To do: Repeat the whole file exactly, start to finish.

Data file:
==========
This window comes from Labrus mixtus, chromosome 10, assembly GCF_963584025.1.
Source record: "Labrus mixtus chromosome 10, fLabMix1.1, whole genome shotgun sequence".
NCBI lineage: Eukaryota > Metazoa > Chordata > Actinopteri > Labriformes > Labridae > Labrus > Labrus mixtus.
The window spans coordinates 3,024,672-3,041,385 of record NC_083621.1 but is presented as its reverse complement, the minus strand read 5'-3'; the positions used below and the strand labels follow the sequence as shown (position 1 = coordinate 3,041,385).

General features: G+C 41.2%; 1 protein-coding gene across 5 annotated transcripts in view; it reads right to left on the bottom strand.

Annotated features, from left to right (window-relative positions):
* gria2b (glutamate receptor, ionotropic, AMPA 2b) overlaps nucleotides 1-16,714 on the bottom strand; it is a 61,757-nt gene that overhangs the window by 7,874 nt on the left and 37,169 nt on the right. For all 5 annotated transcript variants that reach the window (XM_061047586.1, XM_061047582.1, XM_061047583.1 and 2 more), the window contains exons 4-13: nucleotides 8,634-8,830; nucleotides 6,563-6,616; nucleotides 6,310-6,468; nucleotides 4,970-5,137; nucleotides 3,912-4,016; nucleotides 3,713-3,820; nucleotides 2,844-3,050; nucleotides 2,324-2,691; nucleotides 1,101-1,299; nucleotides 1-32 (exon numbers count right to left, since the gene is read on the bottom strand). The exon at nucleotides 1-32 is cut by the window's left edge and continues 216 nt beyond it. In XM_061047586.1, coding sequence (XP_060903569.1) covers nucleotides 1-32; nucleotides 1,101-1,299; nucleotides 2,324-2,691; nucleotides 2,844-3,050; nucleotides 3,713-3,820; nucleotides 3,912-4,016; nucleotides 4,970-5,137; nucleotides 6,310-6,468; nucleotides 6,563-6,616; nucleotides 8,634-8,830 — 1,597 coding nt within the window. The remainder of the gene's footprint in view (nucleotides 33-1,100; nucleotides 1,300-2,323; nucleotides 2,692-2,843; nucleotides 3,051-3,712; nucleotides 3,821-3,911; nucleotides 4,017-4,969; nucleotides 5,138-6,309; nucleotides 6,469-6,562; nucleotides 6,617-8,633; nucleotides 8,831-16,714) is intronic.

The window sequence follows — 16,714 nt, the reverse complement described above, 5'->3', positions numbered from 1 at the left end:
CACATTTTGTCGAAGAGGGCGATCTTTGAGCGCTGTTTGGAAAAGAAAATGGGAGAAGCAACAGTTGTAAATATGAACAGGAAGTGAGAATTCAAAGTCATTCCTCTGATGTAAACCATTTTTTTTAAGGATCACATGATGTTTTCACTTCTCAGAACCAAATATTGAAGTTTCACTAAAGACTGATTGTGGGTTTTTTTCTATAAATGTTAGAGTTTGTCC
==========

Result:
This window comes from Labrus mixtus, chromosome 10, assembly GCF_963584025.1.
Source record: "Labrus mixtus chromosome 10, fLabMix1.1, whole genome shotgun sequence".
NCBI lineage: Eukaryota > Metazoa > Chordata > Actinopteri > Labriformes > Labridae > Labrus > Labrus mixtus.
The window spans coordinates 3,024,672-3,041,385 of record NC_083621.1 but is presented as its reverse complement, the minus strand read 5'-3'; the positions used below and the strand labels follow the sequence as shown (position 1 = coordinate 3,041,385).

General features: G+C 41.2%; 1 protein-coding gene across 5 annotated transcripts in view; it reads right to left on the bottom strand.

Annotated features, from left to right (window-relative positions):
* gria2b (glutamate receptor, ionotropic, AMPA 2b) overlaps nucleotides 1-16,714 on the bottom strand; it is a 61,757-nt gene that overhangs the window by 7,874 nt on the left and 37,169 nt on the right. For all 5 annotated transcript variants that reach the window (XM_061047586.1, XM_061047582.1, XM_061047583.1 and 2 more), the window contains exons 4-13: nucleotides 8,634-8,830; nucleotides 6,563-6,616; nucleotides 6,310-6,468; nucleotides 4,970-5,137; nucleotides 3,912-4,016; nucleotides 3,713-3,820; nucleotides 2,844-3,050; nucleotides 2,324-2,691; nucleotides 1,101-1,299; nucleotides 1-32 (exon numbers count right to left, since the gene is read on the bottom strand). The exon at nucleotides 1-32 is cut by the window's left edge and continues 216 nt beyond it. In XM_061047586.1, coding sequence (XP_060903569.1) covers nucleotides 1-32; nucleotides 1,101-1,299; nucleotides 2,324-2,691; nucleotides 2,844-3,050; nucleotides 3,713-3,820; nucleotides 3,912-4,016; nucleotides 4,970-5,137; nucleotides 6,310-6,468; nucleotides 6,563-6,616; nucleotides 8,634-8,830 — 1,597 coding nt within the window. The remainder of the gene's footprint in view (nucleotides 33-1,100; nucleotides 1,300-2,323; nucleotides 2,692-2,843; nucleotides 3,051-3,712; nucleotides 3,821-3,911; nucleotides 4,017-4,969; nucleotides 5,138-6,309; nucleotides 6,469-6,562; nucleotides 6,617-8,633; nucleotides 8,831-16,714) is intronic.

The window sequence follows — 16,714 nt, the reverse complement described above, 5'->3', positions numbered from 1 at the left end:
CACATTTTGTCGAAGAGGGCGATCTTTGAGCGCTGTTTGGAAAAGAAAATGGGAGAAGCAACAGTTGTAAATATGAACAGGAAGTGAGAATTCAAAGTCATTCCTCTGATGTAAACCATTTTTTTTAAGGATCACATGATGTTTTCACTTCTCAGAACCAAATATTGAAGTTTCACTAAAGACTGATTGTGGGTTTTTTTCTATAAATGTTAGAGTTTGTCC